The Deposit Courier put out this week's edition with a four page color insert with a lot of pictures of the flooding from last week.  I scanned some of them in and linked them to this map to put things into perspective.  Based on some of the photos I think my estimates that I posted yesterday were conservative but close in some respects.

Anyway, it's an image map, click the links for photos.

Stilesville - Skinny Conklin Stilesville - House and Trailer Laurel Bank Ave - Gifford and Gould Farms Delaware River Bridge - South Side Delaware River Bridge - North Side Delaware River Bridge - Main Street River Street Sewer Treatment Plant Lower Laurel Bank Ave Front Street - Village Offices Front Street - Theater Front Street - View from Country Store Main Street Second Street - Country Store Second and Monument Street and DCSI Methodist Church


I'm fucking beat.  It was a long weekend cleaning out wet, sloppy crap from the basement at my mother's house after the flood last weekend.

By my measure she had about 16" of water in the basement that soaked into the hot water heater, furnace, water tank, lawn mower and 30+ years of various items that had been stored there.  It's now all on its way to a landfill somewhere with only a few exceptions.

Good news is that the hot water heater appears to be working and with a little cleaning to the cutoff switch on the water tank that's working fine.  Still have to have someone in to look at the furnace and just double-check the hot water tank.  Oh, and even though I took 80 gallons of water out of the one low spot in the basement, there's still more in there.  The rest, and majority, is on its way to drying out as long as the humidity breaks for a couple days.

So, how bad was the flooding in Deposit, NY?  The worst I've ever seen.  The water was well down by the time I was able to get into town but the mess was easy to see.  Half the town was hauling crap out of their houses and basements and stacking it on the curb.

Some houses on Main Street had somewhere around 7 feet of water in their basements.  Houses up the road from my mother's had it go right through the first floor, probably 4+ feet deep.  They were hauling drywall and insulation out of places, washing machines, hot water heaters...anything you can think of.

Houses in town that had just undergone thousands of dollars in renovations were all torn apart again.  It's a small town and the only grocery store had over 2 feet of water in it.  Quite a few businesses were flooded out and it'll be interesting to see if they come back.  The library, which is across the street from the grocery store, had 2 feet in it and is closed.  No motor vehicle offices because they flooded and most everything was destroyed.  DCSI, a large employer in town, was flooded but I haven't heard if their computers were destroyed.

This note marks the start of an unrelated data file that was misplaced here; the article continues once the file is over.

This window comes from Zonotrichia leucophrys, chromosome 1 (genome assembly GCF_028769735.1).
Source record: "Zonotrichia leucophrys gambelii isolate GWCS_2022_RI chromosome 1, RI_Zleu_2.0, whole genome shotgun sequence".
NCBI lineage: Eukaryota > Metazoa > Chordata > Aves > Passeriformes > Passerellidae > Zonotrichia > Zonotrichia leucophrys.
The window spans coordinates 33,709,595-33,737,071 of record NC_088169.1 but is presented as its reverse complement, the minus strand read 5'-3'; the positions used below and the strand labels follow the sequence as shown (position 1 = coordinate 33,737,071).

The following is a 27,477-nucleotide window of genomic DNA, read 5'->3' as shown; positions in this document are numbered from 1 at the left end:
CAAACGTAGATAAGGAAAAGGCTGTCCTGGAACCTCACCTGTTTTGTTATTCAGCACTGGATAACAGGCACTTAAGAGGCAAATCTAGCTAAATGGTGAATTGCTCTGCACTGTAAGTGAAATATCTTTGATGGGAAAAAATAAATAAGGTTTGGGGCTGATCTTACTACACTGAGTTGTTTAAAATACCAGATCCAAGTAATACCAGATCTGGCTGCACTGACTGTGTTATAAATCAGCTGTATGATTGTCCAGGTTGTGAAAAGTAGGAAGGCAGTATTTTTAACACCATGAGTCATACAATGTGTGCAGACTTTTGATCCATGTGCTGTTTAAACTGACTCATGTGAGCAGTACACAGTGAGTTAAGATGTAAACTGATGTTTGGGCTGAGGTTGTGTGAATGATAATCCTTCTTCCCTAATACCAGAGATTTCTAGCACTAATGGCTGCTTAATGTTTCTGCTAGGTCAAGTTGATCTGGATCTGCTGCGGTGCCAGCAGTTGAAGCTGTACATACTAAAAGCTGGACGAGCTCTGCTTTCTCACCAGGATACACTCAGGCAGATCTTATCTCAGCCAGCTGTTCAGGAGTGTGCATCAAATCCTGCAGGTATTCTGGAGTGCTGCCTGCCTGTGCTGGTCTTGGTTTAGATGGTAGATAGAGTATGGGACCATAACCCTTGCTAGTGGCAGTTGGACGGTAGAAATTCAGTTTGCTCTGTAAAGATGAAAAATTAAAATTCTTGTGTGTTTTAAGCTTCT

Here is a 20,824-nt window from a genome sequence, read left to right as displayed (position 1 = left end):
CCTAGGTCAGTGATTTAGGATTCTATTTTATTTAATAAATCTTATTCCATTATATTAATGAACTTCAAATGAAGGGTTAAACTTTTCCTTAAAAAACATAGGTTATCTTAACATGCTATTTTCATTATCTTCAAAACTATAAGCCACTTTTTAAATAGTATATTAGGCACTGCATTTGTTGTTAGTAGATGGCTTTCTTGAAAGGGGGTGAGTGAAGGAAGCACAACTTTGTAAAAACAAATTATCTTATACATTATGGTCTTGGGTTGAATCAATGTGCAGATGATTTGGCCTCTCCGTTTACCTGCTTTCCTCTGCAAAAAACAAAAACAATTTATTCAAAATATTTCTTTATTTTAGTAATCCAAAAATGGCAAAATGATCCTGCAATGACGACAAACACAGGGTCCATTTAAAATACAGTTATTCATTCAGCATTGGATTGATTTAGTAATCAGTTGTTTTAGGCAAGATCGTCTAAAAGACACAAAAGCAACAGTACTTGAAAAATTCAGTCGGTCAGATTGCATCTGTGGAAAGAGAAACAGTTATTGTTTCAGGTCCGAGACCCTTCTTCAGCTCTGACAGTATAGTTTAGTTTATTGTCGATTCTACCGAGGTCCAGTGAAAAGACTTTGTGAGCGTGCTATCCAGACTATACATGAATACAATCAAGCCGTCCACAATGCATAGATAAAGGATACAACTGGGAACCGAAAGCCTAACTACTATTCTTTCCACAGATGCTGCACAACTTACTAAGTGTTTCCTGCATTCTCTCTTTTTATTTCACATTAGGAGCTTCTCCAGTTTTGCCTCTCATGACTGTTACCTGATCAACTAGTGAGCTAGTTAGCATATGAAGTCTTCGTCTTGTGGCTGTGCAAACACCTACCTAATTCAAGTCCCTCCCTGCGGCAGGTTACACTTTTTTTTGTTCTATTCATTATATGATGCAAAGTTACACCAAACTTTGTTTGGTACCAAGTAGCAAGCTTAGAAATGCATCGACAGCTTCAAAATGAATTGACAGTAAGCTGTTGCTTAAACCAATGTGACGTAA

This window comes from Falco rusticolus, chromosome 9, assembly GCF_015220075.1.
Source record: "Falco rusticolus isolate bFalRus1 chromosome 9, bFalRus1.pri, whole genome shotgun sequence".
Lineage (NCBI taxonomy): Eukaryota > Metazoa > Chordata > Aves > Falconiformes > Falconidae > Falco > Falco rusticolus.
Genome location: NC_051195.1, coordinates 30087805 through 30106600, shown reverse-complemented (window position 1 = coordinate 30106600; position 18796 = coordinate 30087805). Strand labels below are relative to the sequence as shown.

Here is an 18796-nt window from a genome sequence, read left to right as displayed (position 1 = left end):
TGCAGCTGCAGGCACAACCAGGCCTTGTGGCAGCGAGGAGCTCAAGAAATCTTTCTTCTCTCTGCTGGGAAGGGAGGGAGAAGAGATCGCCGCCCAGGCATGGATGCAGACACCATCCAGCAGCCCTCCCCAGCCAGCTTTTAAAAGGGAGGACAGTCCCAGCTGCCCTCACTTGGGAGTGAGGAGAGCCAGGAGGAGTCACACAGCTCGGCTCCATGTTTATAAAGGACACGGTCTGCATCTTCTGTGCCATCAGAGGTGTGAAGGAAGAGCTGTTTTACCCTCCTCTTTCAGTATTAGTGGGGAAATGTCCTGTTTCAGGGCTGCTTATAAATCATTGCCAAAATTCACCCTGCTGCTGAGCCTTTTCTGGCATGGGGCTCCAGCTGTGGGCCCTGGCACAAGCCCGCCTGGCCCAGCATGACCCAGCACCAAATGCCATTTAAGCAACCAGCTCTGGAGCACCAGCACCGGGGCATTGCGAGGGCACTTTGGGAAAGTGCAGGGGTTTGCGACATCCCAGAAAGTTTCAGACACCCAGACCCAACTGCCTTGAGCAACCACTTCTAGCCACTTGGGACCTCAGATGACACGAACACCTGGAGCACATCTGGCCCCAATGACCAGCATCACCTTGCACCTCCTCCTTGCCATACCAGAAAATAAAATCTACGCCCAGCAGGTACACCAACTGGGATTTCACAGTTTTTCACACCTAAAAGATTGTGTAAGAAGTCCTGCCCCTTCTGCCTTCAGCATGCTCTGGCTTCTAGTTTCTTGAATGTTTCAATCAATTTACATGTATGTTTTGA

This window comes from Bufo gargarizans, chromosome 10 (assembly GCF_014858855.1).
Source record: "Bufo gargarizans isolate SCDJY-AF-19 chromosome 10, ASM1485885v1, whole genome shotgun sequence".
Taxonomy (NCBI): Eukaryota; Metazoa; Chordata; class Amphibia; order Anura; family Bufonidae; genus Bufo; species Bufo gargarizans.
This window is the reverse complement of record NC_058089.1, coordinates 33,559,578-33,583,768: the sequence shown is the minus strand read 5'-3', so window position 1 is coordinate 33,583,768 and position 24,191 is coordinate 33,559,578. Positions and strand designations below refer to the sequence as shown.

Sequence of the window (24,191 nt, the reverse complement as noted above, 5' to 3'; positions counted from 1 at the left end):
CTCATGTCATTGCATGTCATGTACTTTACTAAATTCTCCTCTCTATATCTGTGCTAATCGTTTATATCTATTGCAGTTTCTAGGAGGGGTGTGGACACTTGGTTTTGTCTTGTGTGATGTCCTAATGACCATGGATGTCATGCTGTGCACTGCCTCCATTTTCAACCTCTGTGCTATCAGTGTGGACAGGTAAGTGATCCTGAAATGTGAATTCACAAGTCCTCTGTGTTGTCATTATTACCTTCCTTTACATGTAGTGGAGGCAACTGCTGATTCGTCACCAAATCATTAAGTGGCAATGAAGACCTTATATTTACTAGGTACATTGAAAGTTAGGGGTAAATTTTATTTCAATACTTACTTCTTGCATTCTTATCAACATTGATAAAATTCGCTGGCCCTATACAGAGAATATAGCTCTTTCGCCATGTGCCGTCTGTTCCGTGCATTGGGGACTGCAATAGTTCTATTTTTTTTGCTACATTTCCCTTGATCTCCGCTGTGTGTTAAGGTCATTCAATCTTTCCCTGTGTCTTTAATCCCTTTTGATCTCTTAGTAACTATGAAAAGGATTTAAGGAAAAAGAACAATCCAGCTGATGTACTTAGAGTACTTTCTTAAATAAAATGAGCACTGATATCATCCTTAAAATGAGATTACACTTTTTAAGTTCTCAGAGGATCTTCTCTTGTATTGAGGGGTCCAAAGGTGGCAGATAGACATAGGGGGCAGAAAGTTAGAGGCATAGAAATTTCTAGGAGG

Video rental store, deli, churches, fire department, all flooded. 

I took a few pictures for insurance and recovery purposes but when it came time to take photos of the town I couldn't do it.  Posting photos or taking them when you don't know the people involved is one thing but this was my town and I couldn't do it.

To give you an idea of what the flooding looked like I photochopped a couple maps from Google.

The large body of water you see on the right is the Cannonsville Reservoir, at least the beginning of it.  The west branch of the Delaware river flows out of it and through town before turning south towards Hancock.  The maps with the water overlay are estimated based on what I could see from the ground and the parts of town I could get into.  Until I see more photos that's about as best a guess as I can give you but that's a conservative view. 

The flood waters definitely extended further south along 17 and probably covered that entire valley between the river and the railroad tracks.  It also extended further west along the railroad tracks and covered parts of Fireman's Park.  Some of that flood water came down a creek from the west side of town.